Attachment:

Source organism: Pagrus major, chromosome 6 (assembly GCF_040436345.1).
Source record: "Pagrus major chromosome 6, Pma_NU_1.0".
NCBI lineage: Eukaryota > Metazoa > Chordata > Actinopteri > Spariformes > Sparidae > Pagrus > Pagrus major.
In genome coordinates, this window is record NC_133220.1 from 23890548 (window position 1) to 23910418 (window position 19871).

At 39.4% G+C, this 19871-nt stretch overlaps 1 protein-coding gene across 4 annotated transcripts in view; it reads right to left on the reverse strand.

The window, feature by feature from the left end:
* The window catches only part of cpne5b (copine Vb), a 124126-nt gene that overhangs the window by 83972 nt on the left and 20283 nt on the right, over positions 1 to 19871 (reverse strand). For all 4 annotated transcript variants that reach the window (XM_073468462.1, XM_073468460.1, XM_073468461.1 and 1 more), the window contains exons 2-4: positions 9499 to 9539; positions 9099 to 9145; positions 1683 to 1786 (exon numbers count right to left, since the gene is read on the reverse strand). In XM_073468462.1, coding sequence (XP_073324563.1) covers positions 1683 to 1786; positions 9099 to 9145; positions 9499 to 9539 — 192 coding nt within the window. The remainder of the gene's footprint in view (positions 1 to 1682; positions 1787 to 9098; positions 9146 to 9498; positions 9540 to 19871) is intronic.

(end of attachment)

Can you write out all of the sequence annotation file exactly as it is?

Source organism: Pagrus major, chromosome 6 (assembly GCF_040436345.1).
Source record: "Pagrus major chromosome 6, Pma_NU_1.0".
NCBI lineage: Eukaryota > Metazoa > Chordata > Actinopteri > Spariformes > Sparidae > Pagrus > Pagrus major.
In genome coordinates, this window is record NC_133220.1 from 23890548 (window position 1) to 23910418 (window position 19871).

At 39.4% G+C, this 19871-nt stretch overlaps 1 protein-coding gene across 4 annotated transcripts in view; it reads right to left on the reverse strand.

The window, feature by feature from the left end:
* The window catches only part of cpne5b (copine Vb), a 124126-nt gene that overhangs the window by 83972 nt on the left and 20283 nt on the right, over positions 1 to 19871 (reverse strand). For all 4 annotated transcript variants that reach the window (XM_073468462.1, XM_073468460.1, XM_073468461.1 and 1 more), the window contains exons 2-4: positions 9499 to 9539; positions 9099 to 9145; positions 1683 to 1786 (exon numbers count right to left, since the gene is read on the reverse strand). In XM_073468462.1, coding sequence (XP_073324563.1) covers positions 1683 to 1786; positions 9099 to 9145; positions 9499 to 9539 — 192 coding nt within the window. The remainder of the gene's footprint in view (positions 1 to 1682; positions 1787 to 9098; positions 9146 to 9498; positions 9540 to 19871) is intronic.